Do you know the origin of the popular traditional dance, Igishakamba?
Well, growing up in Tooro, in Western Uganda, I used to see young people - both girls and boys - gather in the neighbourhood after dinner to participate in folk songs, Igishakamba and share riddles, in what was known as Ugutarama in Kinyarwanda.
In the East African region, just like many parts of Africa, there are multiple ethnic groups with different music traditions, one of which is Igishakamba – a fusion of contemporary-music influences of Burundi, Rwanda, Uganda, Tanzanian and DR Congo.
The dance is performed during weddings, ceremonies and important cultural events. Notably, Igishakamba dancers and drummers, express communal desires, values and collective creativity.
Jean-Damascène Rwasamirera, a historian and an expert in the folk traditions says this type of dance is adaptive practice between the Ekitagururo from Uganda and Umuhamirizo from Rwanda- the two contemporary dances were merged and Igishakamba was born. It was introduced between 1960s-1970s and later spread to Burundi, Tanzania and DR Congo.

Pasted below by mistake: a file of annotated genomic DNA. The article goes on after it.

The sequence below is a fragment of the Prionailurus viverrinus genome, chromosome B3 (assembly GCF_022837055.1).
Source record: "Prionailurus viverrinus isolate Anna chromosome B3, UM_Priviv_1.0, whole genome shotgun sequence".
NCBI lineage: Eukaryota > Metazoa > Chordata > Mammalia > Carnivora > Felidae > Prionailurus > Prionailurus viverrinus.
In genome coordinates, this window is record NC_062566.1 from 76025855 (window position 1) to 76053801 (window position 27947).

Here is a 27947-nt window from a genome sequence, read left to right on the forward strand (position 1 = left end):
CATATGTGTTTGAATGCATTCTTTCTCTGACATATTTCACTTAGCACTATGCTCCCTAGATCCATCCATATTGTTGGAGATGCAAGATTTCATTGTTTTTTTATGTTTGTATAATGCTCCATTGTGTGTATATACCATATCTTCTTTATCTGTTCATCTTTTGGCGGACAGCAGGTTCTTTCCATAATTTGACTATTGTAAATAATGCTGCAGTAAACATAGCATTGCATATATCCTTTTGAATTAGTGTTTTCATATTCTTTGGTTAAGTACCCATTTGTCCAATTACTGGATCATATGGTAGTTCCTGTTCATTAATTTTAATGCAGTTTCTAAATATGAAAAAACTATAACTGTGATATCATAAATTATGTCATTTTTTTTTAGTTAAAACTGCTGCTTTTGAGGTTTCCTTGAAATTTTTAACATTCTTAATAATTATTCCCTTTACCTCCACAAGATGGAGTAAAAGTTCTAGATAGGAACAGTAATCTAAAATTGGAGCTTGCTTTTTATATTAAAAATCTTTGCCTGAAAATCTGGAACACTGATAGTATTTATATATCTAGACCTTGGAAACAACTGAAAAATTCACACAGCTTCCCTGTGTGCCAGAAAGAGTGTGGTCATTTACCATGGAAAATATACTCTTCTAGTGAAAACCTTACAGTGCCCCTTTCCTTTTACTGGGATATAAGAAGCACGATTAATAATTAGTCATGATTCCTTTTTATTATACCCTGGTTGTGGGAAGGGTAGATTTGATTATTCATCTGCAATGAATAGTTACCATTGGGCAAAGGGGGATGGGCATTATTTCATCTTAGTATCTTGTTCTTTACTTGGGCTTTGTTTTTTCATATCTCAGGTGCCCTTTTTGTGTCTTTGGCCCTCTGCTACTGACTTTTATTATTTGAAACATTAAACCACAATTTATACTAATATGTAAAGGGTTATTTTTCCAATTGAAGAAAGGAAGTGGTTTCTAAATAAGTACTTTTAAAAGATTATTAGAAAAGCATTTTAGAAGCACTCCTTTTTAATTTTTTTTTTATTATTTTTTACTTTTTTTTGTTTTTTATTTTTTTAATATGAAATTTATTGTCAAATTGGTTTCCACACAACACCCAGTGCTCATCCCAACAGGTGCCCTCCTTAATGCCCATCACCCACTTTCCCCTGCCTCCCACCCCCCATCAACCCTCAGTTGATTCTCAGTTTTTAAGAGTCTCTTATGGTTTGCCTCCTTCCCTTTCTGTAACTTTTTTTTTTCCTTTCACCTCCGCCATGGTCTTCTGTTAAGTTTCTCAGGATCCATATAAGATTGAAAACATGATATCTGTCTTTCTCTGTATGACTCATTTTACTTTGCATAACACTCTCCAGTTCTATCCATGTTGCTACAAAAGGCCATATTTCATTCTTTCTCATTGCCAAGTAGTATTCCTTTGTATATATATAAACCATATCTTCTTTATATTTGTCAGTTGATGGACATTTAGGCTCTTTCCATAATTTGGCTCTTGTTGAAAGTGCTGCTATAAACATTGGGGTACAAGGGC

Today, Igishakamba is one of the most performed traditional dances in Rwanda and is very popular in Umutara, in the Eastern Province.
Dr Jacques Nzabonimpa, director of Culture, Research, Protection and Promotion unit, says that in the pre- historic Rwanda, people inhabiting a certain place would have their own style of dancing. He cites Ikinimba of the Bakiga people in the South-western part of Uganda, Gutsoma and Ikinyemera of Bagogwe people in north-western region and Igishakakamba of Bahima in south-western Uganda.
He explains that Igishakamba originated from the Bahima of Nkole in Uganda and parts of Karagwe in eastern Tanzania as a result of adaptation that resulted from Rwandans, who lived with in these areas.
Stick, whistle and a drum
Sticks, whistles and a drum are important instruments when performing Igishakamba. While dancing, the male dancers use sticks and whistles, while the female dancers use whistles too.
Traditionally, the sticks are used to guide the performance and the whistles, which create a collective rhythm and allow linguistic meaning to be expressed non-verbally.
Apart from the Igishakamba, there are several other traditional dances in Rwanda like Amaraba, Intore, Ikinimba, Ikinyemera, Inkaranka and Umuhamirizo.